WHEN should a country become aware that its foreign policy is past its shelf life and that change has long been due? Here are some telltale signs. You start having trouble with all or most of your neighbours. And instead of making new friends you make enemies. Your friends are treating you not only as an ally but also as a threat. And you are being left behind by a changing world that is beginning to regard you as a problem.

Pakistan may not have reached the point of isolation yet, but it is certainly stranded. And that is a good enough reason for it to change its foreign policy. But change does not come easy when a policy has been followed well beyond its period of utility, and rivals have already wrested the initiative, leaving one with few options and little room for manoeuvre. Foreign policy change in any case is not easy, except in the case of the big powers. Most other countries end up simply reacting. The irony is, our foreign policy is not even reactive. It is reactionary.

Democracy or no democracy, national priorities in most parts of the world have come to focus on economy and social change. Populations want a better life and there are opportunities and tools to fulfil their aspirations that were previously not available. Governments have thus compulsions and incentives to change their policies.

To enhance economic benefits, countries are strengthening or loosening traditional ties, and seeking new friendships. Old, fixed and unchanging alliances are being questioned. The idea is to get economic benefits from wherever you can by cooperating while competing, and subordinating your conflicts to economic interests where necessary.

We may not be isolated but we are stranded.

Take the example of China and India. Bilateral trade reached $84.44 billion in 2017. There are also stirrings of change in their overall ties. The moral is that in this changed world, disputes are not standing in the way of economic cooperation.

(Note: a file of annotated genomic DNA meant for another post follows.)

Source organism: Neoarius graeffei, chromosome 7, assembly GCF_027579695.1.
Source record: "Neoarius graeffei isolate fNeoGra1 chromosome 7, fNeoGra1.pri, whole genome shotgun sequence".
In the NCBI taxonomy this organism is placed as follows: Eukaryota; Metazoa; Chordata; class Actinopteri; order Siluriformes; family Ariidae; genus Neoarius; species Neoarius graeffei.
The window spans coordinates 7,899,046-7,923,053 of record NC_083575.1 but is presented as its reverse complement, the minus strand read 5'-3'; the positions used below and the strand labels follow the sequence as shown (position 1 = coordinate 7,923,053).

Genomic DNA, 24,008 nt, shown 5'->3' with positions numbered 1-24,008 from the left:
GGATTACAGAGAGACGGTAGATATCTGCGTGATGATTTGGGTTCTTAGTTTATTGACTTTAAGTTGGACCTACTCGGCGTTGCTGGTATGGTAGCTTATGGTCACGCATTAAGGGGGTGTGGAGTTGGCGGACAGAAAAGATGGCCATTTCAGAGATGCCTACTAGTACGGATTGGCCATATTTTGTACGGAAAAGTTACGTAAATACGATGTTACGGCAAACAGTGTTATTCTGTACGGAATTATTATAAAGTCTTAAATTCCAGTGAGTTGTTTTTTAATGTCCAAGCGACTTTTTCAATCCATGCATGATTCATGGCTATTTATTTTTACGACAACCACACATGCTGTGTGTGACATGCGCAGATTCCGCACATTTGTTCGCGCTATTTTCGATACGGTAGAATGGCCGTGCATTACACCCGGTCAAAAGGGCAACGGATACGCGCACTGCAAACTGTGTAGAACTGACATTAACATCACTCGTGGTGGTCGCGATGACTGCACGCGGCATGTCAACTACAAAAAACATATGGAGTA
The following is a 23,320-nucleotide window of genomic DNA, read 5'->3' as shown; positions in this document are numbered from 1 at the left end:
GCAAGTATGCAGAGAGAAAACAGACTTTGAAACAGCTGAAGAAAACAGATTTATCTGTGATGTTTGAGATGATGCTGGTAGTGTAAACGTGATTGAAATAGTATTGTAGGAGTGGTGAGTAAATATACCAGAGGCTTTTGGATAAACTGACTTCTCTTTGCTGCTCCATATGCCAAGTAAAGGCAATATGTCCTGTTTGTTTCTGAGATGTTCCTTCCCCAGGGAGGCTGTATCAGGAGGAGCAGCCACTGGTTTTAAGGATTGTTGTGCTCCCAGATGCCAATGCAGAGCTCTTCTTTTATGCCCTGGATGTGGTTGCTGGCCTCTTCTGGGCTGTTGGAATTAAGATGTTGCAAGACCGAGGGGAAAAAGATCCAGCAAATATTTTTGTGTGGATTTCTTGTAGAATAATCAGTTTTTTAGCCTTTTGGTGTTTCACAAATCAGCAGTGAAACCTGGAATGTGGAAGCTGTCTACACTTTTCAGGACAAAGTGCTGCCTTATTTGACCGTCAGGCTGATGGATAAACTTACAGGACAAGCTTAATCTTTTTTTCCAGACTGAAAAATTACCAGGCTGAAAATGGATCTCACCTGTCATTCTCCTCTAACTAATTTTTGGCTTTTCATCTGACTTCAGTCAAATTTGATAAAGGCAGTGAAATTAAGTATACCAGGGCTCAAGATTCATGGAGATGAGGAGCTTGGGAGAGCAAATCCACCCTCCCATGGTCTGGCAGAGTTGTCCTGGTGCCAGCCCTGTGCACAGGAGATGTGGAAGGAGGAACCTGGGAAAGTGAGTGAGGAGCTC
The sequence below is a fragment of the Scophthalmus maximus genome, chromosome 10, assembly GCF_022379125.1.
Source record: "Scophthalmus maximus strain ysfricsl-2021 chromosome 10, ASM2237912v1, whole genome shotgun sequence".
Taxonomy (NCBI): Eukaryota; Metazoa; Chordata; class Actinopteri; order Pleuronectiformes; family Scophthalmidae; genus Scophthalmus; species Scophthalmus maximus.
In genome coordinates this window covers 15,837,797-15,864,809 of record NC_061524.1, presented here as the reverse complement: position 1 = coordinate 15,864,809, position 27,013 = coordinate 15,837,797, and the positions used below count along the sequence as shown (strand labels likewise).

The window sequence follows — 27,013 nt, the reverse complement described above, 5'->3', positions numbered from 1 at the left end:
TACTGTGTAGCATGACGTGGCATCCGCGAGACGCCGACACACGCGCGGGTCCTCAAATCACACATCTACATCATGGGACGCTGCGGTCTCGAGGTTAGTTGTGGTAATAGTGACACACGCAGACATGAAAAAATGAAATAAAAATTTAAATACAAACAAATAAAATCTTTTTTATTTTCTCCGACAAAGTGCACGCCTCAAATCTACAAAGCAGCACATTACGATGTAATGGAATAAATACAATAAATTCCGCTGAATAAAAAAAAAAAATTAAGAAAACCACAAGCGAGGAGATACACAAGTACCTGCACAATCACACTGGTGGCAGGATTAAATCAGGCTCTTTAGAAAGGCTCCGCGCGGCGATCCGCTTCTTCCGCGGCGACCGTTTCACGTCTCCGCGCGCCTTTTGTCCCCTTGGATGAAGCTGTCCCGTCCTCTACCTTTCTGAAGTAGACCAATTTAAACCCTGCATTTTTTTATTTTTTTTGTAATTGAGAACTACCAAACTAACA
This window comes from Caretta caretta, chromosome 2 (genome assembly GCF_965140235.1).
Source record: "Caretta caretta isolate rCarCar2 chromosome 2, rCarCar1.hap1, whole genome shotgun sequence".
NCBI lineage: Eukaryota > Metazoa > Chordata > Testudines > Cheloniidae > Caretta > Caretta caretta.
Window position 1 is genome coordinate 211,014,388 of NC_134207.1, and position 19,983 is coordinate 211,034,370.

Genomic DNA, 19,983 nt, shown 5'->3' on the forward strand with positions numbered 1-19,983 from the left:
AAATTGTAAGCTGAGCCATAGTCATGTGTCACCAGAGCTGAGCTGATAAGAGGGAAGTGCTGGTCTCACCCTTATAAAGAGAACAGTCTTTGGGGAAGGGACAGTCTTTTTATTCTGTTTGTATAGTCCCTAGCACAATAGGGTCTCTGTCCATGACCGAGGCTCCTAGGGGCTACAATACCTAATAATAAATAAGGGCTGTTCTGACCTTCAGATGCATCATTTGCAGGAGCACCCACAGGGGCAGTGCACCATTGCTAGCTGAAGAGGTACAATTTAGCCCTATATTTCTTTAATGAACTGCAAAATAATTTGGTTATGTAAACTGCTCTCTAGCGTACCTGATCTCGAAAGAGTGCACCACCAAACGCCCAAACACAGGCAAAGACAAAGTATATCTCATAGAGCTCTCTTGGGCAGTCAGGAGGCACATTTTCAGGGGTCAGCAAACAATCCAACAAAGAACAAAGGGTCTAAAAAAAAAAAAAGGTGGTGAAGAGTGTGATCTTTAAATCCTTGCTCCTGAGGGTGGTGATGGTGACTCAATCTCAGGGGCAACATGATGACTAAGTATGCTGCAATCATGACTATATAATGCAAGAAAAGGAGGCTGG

Unfortunately, our foreign policy is beating to the rhythm of an extinct world. Our national priorities, power structure and governance remain imbalanced: security is prioritised over economy; the power balance is weighted in favour of the security establishment, and ‘democracy’ is trumping governance. No wonder the foreign policy to sustain this dynamic has remained static. It safeguards the class and institutional interests of the ruling establishment, civilian and military alike.

What we need is a structural change redefining Pakistan’s national purpose and organising ideas which focus on people, and a foreign policy that goes with it. The onus for change is on both the civilians and the security establishment. While the latter must relinquish their hold on what is seen as an expanding definition of security, the former must improve governance by focusing on nation building which means education, economic change, respect for the rule of law and human dignity, and modernising social structures and habits of thought.

Without nation building, governance remains poor. And without good governance, democracy remains hollow. Indeed, democracy is the form and governance the substance. Only by completing the democracy chain can one win the fight against corruption and extremism as a nation. CPEC cannot win that fight for us. A stand-alone democracy is not a sign of progress. Examples abound of a reasonably functional democracy but of a dysfunctional country.

If the civilian leadership is unhappy about the civil-military imbalance it must be seen to perform. Power has to be contested and that contest cannot be won without the people’s support. This is what democracy is all about. It is not about winning the elections. Pak­istan’s external debt stood at around $85bn by the end of 2017 and the IMF has said that risks to Pakistan’s economic and financial outlook have increased. What is the political leadership doing about it? Militant groups may have been considered strategic assets by the establishment but they are also serving as political assets of the civilians. Look at the company we will be keeping in the FATF grey list as a result.

As for the establishment, it must realise that the search for absolute security never succeeds. This is exactly what India, often with the help of Afghanistan, wants us to remain trapped in to keep competing with it at the expense of economic progress, stability and human welfare in Pakistan.

It raises the question of who is benefiting from all this. It is not the people. We need a foreign policy that will catalyse domestic policy changes. Pakistan is secure enough to take chances with change and has enough national strength to navigate the path to a future that is not only secure but also prosperous — one that benefits the people of this country.

The writer, a former ambassador, is adjunct faculty Georgetown University and Syracuse University.

Published in Dawn, March 14th, 2018



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